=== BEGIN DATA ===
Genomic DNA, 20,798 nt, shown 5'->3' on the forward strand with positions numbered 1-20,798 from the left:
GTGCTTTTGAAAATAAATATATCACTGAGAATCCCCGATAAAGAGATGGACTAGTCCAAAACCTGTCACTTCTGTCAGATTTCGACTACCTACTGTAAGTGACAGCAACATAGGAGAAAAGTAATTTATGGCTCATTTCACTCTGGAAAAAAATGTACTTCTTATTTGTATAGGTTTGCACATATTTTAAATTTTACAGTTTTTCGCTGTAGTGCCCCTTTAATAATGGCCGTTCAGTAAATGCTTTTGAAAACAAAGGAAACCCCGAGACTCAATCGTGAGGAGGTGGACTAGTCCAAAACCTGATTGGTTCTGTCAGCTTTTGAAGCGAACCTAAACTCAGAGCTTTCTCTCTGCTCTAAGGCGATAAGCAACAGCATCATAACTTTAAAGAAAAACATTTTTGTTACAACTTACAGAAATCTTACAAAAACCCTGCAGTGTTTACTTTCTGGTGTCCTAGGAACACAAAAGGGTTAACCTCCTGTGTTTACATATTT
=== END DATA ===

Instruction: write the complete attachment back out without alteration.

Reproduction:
Genomic DNA, 20,798 nt, shown 5'->3' on the forward strand with positions numbered 1-20,798 from the left:
GTGCTTTTGAAAATAAATATATCACTGAGAATCCCCGATAAAGAGATGGACTAGTCCAAAACCTGTCACTTCTGTCAGATTTCGACTACCTACTGTAAGTGACAGCAACATAGGAGAAAAGTAATTTATGGCTCATTTCACTCTGGAAAAAAATGTACTTCTTATTTGTATAGGTTTGCACATATTTTAAATTTTACAGTTTTTCGCTGTAGTGCCCCTTTAATAATGGCCGTTCAGTAAATGCTTTTGAAAACAAAGGAAACCCCGAGACTCAATCGTGAGGAGGTGGACTAGTCCAAAACCTGATTGGTTCTGTCAGCTTTTGAAGCGAACCTAAACTCAGAGCTTTCTCTCTGCTCTAAGGCGATAAGCAACAGCATCATAACTTTAAAGAAAAACATTTTTGTTACAACTTACAGAAATCTTACAAAAACCCTGCAGTGTTTACTTTCTGGTGTCCTAGGAACACAAAAGGGTTAACCTCCTGTGTTTACATATTT